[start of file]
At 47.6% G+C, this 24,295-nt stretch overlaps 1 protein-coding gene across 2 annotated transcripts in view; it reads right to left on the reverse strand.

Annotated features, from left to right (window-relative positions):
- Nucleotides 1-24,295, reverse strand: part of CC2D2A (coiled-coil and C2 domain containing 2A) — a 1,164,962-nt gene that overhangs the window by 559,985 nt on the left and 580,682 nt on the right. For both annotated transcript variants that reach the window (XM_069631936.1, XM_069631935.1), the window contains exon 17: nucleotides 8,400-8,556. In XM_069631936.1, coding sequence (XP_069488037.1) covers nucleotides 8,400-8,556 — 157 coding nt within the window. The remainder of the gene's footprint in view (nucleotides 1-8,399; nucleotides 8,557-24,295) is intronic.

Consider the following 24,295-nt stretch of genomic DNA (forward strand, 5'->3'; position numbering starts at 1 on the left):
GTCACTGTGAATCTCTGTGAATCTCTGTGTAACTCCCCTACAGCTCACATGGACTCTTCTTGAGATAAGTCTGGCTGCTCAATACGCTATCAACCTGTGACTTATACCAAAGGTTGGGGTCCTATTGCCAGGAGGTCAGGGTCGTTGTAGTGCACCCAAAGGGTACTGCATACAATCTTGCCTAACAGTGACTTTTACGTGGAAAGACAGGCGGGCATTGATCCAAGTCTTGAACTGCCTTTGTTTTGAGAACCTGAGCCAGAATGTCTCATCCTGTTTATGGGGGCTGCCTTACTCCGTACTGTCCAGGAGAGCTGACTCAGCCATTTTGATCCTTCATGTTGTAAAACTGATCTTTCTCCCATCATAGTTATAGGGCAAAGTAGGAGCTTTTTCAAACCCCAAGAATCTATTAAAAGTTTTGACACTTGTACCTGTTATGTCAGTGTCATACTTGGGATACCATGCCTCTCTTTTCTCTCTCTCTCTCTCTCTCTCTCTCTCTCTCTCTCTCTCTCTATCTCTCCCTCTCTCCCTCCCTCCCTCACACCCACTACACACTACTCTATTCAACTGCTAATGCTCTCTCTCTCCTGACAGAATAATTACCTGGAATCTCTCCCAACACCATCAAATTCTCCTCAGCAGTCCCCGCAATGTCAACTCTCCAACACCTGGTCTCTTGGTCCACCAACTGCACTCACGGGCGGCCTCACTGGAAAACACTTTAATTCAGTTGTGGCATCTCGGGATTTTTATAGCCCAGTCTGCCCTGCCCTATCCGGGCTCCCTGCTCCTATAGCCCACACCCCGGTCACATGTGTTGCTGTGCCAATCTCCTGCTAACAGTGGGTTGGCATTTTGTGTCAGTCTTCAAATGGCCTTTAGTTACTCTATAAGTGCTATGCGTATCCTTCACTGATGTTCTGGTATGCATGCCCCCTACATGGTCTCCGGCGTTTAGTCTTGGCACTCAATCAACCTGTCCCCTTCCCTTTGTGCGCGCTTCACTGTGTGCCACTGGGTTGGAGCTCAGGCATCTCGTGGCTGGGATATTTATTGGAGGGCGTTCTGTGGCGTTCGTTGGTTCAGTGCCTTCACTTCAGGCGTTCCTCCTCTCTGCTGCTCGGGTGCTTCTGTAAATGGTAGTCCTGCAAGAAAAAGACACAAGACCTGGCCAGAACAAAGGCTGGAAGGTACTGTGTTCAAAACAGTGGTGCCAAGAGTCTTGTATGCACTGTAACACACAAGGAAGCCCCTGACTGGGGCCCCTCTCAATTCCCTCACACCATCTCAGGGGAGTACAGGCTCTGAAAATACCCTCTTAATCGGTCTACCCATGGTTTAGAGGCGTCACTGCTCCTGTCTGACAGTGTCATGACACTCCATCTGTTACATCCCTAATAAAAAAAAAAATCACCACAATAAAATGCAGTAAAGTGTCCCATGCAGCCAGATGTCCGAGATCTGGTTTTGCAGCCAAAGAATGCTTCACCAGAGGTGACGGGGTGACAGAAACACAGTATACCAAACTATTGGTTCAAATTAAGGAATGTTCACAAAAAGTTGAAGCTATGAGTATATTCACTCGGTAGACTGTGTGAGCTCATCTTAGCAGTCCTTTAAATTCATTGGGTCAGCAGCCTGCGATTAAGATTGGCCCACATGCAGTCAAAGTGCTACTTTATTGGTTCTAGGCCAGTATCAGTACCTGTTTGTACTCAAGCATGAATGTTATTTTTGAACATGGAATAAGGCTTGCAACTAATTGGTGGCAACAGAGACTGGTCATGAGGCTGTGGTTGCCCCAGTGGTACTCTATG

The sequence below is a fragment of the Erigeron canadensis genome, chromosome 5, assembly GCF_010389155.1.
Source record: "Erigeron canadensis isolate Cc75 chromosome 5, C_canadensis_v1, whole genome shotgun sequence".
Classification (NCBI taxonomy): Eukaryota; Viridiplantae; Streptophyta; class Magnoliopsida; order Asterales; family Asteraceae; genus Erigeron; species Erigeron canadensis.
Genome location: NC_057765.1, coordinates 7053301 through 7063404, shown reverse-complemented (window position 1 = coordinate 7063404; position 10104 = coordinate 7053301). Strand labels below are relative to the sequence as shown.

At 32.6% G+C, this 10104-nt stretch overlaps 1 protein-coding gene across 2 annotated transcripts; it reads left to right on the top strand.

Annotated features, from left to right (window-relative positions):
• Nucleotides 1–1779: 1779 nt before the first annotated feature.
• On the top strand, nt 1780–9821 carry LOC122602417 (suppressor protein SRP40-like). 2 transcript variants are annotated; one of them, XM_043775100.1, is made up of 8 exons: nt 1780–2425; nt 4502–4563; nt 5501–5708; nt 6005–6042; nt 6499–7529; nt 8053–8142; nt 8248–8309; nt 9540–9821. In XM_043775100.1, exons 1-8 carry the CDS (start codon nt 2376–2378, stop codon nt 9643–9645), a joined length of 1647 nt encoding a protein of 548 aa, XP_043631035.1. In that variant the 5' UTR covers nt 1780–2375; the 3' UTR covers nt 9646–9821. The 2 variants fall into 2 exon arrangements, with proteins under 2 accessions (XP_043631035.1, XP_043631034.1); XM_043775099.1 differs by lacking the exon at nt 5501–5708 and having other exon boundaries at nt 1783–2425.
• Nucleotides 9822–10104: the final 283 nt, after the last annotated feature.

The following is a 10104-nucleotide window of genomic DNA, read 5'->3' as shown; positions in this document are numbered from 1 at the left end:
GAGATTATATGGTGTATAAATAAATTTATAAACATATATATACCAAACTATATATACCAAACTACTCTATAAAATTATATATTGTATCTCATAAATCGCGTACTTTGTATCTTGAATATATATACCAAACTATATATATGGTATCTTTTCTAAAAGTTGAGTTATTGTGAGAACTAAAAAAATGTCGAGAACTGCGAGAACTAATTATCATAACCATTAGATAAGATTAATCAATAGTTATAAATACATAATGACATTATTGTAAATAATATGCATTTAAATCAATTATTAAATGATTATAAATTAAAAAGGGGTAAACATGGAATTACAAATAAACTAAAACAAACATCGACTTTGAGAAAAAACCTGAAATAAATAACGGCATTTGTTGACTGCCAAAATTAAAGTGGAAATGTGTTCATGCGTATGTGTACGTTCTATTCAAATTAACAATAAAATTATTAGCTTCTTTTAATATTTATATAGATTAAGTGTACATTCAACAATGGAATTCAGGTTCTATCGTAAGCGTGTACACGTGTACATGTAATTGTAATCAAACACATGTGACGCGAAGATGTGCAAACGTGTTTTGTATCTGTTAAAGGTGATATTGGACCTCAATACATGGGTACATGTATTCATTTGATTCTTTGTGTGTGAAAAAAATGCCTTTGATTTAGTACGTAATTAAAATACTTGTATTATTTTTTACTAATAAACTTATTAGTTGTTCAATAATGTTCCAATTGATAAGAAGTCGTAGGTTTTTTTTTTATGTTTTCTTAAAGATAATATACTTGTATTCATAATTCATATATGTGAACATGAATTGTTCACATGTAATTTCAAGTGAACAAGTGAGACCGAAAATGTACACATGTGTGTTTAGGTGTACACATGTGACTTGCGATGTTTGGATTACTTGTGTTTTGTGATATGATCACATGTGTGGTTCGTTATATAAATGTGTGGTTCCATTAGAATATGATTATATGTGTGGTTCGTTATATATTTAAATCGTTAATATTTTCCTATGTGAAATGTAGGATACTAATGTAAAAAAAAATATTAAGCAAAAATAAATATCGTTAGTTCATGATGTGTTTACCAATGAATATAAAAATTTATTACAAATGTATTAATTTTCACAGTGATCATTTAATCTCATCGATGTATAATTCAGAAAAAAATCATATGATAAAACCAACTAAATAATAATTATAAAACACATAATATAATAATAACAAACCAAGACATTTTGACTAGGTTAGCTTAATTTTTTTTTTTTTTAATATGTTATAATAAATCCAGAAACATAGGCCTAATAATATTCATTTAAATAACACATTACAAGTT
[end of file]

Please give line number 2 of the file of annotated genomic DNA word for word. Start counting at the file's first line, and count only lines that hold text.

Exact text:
Annotated features, from left to right (window-relative positions):